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Genetic approaches to cardiovascular disease. Supravalvular aortic stenosis, Williams syndrome, and long-QT syndrome.

M T Keating

Circulation, 1995 Jul 1 , 92, 142-7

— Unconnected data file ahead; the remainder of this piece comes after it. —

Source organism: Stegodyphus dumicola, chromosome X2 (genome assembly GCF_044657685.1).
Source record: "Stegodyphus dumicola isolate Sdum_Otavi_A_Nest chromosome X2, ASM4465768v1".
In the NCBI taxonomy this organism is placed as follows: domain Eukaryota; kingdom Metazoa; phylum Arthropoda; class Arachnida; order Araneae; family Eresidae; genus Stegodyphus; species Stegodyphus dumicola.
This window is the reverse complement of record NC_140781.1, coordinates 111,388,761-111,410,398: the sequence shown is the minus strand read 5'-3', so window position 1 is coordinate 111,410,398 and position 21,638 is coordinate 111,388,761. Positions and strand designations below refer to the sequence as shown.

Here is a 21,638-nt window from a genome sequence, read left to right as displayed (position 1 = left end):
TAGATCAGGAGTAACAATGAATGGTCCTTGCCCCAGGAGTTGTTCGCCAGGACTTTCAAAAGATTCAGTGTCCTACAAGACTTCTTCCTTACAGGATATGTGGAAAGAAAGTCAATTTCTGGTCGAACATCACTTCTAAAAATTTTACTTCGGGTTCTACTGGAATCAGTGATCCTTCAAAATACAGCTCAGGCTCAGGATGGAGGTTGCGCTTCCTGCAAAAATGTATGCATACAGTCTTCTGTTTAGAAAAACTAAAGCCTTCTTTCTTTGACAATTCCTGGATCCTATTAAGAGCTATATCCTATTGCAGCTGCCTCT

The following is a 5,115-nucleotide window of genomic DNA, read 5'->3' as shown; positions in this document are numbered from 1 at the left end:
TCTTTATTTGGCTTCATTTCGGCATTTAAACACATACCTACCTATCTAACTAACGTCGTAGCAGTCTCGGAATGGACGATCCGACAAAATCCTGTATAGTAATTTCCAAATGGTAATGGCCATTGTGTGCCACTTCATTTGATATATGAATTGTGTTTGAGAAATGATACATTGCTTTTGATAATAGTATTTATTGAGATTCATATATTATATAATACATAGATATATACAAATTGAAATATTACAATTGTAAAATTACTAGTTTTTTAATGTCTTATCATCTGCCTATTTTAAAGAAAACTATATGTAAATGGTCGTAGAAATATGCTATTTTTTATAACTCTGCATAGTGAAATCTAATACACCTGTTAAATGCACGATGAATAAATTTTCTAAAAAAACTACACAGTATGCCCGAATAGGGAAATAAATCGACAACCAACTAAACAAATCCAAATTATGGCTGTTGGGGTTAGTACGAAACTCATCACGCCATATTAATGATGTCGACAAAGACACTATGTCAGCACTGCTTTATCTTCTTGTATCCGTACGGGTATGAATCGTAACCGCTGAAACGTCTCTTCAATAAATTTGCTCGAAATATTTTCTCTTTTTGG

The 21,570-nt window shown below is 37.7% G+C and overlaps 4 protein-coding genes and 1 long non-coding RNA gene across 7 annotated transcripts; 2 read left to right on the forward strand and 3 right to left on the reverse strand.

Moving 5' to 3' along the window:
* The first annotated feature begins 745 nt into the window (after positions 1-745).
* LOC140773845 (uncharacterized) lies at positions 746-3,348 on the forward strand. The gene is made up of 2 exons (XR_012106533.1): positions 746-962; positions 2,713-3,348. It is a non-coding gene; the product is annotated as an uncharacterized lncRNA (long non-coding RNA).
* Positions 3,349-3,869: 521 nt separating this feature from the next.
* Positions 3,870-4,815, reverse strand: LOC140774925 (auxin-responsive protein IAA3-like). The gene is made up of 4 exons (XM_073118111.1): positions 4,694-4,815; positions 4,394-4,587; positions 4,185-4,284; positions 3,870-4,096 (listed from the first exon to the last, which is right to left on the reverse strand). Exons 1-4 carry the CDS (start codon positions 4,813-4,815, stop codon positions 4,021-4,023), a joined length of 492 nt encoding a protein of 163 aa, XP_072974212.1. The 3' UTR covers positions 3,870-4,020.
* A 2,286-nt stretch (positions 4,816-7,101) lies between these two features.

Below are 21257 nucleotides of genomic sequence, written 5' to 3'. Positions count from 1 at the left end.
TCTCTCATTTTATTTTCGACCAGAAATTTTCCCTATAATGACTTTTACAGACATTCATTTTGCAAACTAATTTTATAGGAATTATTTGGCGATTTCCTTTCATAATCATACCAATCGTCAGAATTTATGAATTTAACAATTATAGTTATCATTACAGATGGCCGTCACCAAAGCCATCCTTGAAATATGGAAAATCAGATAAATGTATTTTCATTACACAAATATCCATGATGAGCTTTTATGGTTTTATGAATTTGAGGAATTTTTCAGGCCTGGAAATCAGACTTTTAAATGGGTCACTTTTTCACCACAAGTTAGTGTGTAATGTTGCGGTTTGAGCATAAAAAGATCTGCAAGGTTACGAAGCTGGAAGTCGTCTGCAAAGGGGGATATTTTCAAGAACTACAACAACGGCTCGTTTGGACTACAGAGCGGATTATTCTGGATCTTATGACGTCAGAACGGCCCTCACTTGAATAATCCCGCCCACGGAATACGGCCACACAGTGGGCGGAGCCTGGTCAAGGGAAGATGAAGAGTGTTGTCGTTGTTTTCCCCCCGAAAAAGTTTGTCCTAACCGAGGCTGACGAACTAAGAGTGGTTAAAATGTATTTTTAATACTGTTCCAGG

BACKGROUND: Although family history can be an important risk factor for cardiovascular disease, relatively little is known about the nature of specific genetic risk factors. One approach to this problem is to identify and characterize genes responsible for inherited disorders in the hope that this information will also provide mechanistic insight into common forms of cardiovascular disease. METHODS AND RESULTS: Over the last decade, it has become possible to identify genes that cause human disease by use of the techniques of molecular genetics, specifically genetic linkage analysis, positional cloning, and mutational analyses. We have used these techniques to study three inherited cardiovascular disorders: supravalvular aortic stenosis, Williams syndrome, and long-QT syndrome. We have discovered that the vascular pathology of supravalvular aortic stenosis and Williams syndrome results from mutations involving the elastin gene on chromosome 7q11.23. These mutations include intragenic deletions, translocations, and complete deletion of the elastin gene, suggesting that a quantitative reduction in elastin during vascular development is pathogenically important. To date, only the elastin gene has proved important for supravalvular aortic stenosis. By contrast, genetic linkage analyses in families with long-QT syndrome indicate that at least four distinct genes can cause this disorder. We have identified three LQT loci: LQT1 on chromosome 11p15.5, LQT2 on 7q35-36, and LQT3 on 3p21-24. Recently, we demonstrated that mutations in a putative cardiac potassium channel gene, HERG, are responsible for the chromosome 7-linked form of long-QT syndrome, whereas mutations in the cardiac sodium channel gene SCN5A cause the chromosome 3-linked form of this disorder. HERG mutations and potassium channel biophysics suggest a dominant-negative molecular mechanism and reduced repolarization currents. By contrast, SCN5A mutations probably cause subtle alterations of cardiac sodium channel function and prolonged depolarizing currents. CONCLUSIONS: Molecular genetic analyses of long-QT syndrome, supravalvular aortic stenosis, and Williams syndrome have begun to unravel the mechanisms underlying these inherited disorders. Rapid genetic testing for Williams syndrome is now available using a simple cytogenetic test, fluorescence in situ hybridization, but additional work will be required for long-QT syndrome and autosomal-dominant supravalvular aortic stenosis. Improved diagnosis and mechanistic understanding of these disorders should lead to rational treatment and prevention.